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Scooter brings heat

Robert Lee Coughlin and his electric scooter have received unwarranted police attention, he says. - Neil Corbett photo
Robert Lee Coughlin and his electric scooter have received unwarranted police attention, he says.
— image credit: Neil Corbett photo

Robert Lee Coughlin’s scooter has zero emissions, scarcely makes a sound, is cheap to run, zips him around at a max speed of 32 km/h, and occasionally gets him into trouble with the law.

Coughlin has a ticket for $598 from his latest run-in with police. He was caught in an RCMP roadblock on Old Yale Road, and the ticket was issued for driving without a vehicle licence and insurance.

“The cop tried to tell me I had to push this thing home,” he said, shaking his head.

He contends he doesn’t need a licence or insurance for his vehicle, as he has told police officers in the past.

ICBC’s regulations appear to absolve Coughlin. Under Section 152 of the Motor Vehicle Act, the Motor Assisted Cycle regulation, a rider does not require vehicle registration, licensing or insurance provided that his bike: has a motor of 500 watts or less; has a max speed of 32km/h on flat ground; Has bicycle pedals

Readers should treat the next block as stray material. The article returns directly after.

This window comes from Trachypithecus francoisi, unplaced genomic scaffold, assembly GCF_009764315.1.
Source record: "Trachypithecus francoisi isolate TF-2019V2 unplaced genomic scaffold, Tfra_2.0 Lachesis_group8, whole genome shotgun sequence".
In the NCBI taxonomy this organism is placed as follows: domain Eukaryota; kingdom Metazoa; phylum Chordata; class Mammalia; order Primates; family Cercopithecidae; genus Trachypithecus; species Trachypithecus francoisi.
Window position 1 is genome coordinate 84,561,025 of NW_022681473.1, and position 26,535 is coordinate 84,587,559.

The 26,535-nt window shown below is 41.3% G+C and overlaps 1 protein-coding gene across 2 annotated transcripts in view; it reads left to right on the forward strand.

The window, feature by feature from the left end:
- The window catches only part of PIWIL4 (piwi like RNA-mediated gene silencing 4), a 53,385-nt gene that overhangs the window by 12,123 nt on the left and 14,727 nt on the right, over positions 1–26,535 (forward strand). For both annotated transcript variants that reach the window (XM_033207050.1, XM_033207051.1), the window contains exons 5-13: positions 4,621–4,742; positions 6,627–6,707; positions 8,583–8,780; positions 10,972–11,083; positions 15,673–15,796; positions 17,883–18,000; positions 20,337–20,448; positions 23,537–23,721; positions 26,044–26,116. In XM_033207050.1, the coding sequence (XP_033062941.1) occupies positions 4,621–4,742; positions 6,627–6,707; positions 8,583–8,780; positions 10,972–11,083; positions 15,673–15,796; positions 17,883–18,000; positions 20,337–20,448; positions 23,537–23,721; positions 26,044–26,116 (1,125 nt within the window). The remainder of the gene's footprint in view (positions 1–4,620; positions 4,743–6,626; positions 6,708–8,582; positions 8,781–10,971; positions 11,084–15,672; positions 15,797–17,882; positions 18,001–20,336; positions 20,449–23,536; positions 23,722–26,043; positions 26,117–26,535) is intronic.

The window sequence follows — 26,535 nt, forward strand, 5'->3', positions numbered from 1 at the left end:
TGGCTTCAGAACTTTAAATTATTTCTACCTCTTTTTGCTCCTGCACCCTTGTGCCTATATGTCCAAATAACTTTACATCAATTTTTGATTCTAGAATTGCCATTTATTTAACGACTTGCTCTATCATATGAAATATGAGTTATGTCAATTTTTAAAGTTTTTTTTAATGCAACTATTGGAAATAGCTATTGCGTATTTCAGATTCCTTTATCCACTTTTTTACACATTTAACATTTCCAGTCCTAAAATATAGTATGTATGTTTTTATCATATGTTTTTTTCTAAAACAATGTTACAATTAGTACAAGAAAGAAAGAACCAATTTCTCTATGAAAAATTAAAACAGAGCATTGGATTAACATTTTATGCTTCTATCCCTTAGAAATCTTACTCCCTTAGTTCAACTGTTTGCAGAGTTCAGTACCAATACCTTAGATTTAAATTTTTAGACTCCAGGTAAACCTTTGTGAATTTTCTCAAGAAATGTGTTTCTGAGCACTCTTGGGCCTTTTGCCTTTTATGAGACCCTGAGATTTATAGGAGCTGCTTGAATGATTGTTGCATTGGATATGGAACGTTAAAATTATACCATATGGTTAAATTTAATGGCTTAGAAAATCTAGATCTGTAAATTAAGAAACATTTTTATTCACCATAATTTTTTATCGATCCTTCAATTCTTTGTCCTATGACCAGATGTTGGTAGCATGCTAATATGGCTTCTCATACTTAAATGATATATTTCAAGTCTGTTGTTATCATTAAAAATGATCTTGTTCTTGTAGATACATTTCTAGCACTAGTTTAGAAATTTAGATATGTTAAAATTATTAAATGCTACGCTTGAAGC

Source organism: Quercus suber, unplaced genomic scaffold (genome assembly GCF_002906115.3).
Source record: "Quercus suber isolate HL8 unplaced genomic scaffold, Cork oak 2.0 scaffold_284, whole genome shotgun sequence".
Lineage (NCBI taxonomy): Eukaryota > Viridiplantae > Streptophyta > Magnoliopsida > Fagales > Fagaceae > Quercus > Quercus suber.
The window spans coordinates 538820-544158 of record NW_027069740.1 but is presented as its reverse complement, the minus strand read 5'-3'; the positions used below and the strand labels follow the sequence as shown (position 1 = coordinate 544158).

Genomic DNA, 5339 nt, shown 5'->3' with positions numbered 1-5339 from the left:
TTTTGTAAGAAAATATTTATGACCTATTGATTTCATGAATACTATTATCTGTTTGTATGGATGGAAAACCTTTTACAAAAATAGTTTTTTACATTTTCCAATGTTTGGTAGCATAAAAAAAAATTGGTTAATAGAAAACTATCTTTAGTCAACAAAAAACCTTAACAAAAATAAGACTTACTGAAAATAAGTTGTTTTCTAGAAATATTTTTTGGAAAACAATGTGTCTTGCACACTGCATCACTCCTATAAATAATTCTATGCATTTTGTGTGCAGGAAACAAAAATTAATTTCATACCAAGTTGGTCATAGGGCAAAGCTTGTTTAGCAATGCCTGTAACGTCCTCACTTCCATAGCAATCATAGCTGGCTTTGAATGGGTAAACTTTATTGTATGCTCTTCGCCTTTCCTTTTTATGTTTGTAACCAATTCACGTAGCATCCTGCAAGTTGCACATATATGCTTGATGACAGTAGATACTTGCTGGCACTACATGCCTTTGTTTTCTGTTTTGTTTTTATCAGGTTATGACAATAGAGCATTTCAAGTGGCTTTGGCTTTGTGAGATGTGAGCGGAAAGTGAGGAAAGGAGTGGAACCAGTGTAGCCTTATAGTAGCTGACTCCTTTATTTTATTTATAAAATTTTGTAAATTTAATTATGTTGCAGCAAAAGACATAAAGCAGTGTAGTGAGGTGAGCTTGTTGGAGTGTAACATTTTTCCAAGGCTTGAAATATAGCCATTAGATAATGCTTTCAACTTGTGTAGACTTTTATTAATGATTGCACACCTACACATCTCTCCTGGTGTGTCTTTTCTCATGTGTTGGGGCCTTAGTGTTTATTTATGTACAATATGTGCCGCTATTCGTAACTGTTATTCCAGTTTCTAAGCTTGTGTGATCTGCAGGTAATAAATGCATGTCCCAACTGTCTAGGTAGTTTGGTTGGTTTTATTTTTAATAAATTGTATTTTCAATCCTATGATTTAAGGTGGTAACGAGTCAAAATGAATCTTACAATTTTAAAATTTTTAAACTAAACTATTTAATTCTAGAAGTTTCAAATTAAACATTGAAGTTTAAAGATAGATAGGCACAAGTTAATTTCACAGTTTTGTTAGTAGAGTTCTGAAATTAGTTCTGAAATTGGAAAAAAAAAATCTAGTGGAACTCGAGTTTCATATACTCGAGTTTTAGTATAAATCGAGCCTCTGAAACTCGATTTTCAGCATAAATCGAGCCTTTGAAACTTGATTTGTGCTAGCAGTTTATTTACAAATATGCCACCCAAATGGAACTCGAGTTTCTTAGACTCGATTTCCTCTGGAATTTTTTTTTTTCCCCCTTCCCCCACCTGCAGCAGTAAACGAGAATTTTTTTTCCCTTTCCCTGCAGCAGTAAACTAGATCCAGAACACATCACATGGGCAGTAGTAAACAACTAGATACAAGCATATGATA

Early electric bikes looked like a bicycle, but included a small motor. Coughlin’s Motorino XPn looks more like a scooter, but it includes pedals so that it can operate under the same regulations as electric bikes.

The other provision in the law, which came into force in 2002, is that the driver must be 16, and wear a helmet.

He said he showed the cop the sticker on his bike that lays out its specifications, and showed him the battery under the seat so he would know it wasn’t gas-powered.

But the RCMP officer still wrote him up. He will fight the ticket, but says the whole process is a waste of court resources.

Tony Ferreira, owners of Scooter King in Langley, said a frequent complaint of his customers is that police officers don’t know the laws around scooters, mopeds and electric bikes. He said the Motorino XPn, as it comes from the factory, is no different than buying a bicycle.

Ferreira said the improving electric bikes have been the subject of television and radio news stories, and are getting increasingly popular.

“It’s the way of the future. We should be promoting these things – it’s an amazing approach.”

Despite the legal hassles, Coughlin is a big fan of his electric bike.

“They’re good for getting around town – if you plan your route around hills,” he said, “and I can keep up to my dog running on the dike.”

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